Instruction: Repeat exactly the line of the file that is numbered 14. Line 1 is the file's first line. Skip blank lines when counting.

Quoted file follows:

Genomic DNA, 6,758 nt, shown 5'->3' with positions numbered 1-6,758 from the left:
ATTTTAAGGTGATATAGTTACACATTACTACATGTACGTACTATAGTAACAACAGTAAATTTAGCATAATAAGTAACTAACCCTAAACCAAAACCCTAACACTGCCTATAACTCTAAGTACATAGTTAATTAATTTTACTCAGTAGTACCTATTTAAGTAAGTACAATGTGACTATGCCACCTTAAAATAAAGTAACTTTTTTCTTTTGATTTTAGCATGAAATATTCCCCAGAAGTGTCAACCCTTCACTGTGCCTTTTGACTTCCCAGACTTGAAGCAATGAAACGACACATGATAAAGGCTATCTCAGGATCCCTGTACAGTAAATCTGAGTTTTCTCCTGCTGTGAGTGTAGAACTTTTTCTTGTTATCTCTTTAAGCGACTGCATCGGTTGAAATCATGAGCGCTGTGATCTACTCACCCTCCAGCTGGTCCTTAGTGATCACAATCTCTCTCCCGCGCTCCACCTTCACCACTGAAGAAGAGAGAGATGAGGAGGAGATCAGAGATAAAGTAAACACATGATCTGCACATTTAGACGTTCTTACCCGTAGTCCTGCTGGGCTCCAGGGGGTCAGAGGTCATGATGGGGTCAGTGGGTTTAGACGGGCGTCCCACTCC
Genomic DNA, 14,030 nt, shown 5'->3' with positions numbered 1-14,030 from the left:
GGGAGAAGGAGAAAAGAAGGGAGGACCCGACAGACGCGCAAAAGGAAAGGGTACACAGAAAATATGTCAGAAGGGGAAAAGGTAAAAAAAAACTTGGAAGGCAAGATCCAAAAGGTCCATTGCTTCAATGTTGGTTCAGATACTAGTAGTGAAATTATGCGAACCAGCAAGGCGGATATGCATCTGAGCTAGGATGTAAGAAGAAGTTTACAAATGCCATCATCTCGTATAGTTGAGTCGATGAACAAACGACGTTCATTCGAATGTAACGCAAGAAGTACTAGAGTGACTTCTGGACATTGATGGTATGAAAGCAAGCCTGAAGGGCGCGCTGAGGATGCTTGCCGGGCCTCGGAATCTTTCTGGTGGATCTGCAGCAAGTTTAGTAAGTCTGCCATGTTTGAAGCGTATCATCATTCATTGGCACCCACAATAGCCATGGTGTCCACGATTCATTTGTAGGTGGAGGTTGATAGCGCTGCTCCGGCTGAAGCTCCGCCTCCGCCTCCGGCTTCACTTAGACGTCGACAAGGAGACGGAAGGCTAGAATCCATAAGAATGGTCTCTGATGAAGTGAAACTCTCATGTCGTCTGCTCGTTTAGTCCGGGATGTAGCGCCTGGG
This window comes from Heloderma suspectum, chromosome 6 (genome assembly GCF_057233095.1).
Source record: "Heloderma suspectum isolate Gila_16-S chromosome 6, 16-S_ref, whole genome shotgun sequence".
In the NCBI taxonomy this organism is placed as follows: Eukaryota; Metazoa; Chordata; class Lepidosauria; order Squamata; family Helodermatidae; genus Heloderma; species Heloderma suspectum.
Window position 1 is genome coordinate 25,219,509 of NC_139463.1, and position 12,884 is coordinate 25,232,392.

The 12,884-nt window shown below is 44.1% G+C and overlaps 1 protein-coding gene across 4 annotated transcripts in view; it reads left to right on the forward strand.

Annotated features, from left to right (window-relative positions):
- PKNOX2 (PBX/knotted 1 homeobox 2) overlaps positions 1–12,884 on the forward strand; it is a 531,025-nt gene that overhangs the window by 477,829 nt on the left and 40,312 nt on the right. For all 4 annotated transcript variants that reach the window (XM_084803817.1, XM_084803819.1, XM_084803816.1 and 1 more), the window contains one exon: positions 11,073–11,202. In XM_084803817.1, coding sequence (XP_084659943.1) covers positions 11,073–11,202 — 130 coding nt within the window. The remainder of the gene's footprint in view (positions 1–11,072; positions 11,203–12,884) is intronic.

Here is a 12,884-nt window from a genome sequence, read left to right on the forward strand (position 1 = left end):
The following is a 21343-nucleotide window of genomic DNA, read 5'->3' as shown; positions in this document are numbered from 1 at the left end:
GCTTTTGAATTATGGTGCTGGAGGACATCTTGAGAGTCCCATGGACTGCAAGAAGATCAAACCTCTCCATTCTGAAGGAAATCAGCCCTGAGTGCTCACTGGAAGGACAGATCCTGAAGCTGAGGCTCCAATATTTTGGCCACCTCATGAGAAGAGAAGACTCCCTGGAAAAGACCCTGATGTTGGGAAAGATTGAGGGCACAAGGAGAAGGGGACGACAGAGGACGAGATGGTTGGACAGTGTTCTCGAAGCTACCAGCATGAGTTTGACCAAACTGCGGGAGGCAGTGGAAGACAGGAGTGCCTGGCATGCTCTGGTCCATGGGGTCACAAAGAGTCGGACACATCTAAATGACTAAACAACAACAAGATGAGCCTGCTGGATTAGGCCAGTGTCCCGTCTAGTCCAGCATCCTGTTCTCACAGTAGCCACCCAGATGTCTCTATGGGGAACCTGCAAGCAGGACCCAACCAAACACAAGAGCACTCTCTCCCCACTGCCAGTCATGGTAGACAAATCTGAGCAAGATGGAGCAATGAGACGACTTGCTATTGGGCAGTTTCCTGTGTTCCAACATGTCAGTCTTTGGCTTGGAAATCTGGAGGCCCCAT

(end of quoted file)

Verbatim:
GCTTTTGAATTATGGTGCTGGAGGACATCTTGAGAGTCCCATGGACTGCAAGAAGATCAAACCTCTCCATTCTGAAGGAAATCAGCCCTGAGTGCTCACTGGAAGGACAGATCCTGAAGCTGAGGCTCCAATATTTTGGCCACCTCATGAGAAGAGAAGACTCCCTGGAAAAGACCCTGATGTTGGGAAAGATTGAGGGCACAAGGAGAAGGGGACGACAGAGGACGAGATGGTTGGACAGTGTTCTCGAAGCTACCAGCATGAGTTTGACCAAACTGCGGGAGGCAGTGGAAGACAGGAGTGCCTGGCATGCTCTGGTCCATGGGGTCACAAAGAGTCGGACACATCTAAATGACTAAACAACAACAAGATGAGCCTGCTGGATTAGGCCAGTGTCCCGTCTAGTCCAGCATCCTGTTCTCACAGTAGCCACCCAGATGTCTCTATGGGGAACCTGCAAGCAGGACCCAACCAAACACAAGAGCACTCTCTCCCCACTGCCAGTCATGGTAGACAAATCTGAGCAAGATGGAGCAATGAGACGACTTGCTATTGGGCAGTTTCCTGTGTTCCAACATGTCAGTCTTTGGCTTGGAAATCTGGAGGCCCCAT